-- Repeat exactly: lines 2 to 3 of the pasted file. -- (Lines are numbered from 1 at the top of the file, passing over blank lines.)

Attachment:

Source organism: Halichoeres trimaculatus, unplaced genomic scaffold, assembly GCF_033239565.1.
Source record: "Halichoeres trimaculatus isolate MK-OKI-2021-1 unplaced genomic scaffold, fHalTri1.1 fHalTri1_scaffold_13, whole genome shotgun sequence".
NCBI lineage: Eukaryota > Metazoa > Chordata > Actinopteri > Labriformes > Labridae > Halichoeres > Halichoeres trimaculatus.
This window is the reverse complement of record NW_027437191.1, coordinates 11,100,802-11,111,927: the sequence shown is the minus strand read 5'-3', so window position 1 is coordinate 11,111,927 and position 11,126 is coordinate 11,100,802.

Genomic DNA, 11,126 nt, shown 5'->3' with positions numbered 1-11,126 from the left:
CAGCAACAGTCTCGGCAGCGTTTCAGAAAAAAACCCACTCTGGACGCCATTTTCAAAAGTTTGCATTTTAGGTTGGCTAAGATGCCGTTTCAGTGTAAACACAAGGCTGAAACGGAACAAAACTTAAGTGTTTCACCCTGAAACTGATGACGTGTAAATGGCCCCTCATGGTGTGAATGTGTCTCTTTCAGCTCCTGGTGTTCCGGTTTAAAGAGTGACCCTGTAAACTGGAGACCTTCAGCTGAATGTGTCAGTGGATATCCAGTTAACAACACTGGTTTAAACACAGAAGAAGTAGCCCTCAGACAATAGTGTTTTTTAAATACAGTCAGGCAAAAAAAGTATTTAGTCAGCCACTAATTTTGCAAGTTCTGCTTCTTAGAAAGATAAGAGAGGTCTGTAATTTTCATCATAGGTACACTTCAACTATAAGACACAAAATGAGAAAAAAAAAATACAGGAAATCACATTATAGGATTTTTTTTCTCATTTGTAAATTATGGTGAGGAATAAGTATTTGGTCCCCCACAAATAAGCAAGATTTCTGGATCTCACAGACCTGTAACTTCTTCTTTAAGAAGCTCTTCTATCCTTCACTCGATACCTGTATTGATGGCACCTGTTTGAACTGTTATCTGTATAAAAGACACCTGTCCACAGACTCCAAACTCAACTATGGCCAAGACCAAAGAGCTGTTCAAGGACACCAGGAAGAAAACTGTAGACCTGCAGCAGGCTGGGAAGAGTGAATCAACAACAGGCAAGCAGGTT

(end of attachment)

Source record: "Halichoeres trimaculatus isolate MK-OKI-2021-1 unplaced genomic scaffold, fHalTri1.1 fHalTri1_scaffold_13, whole genome shotgun sequence".
NCBI lineage: Eukaryota > Metazoa > Chordata > Actinopteri > Labriformes > Labridae > Halichoeres > Halichoeres trimaculatus.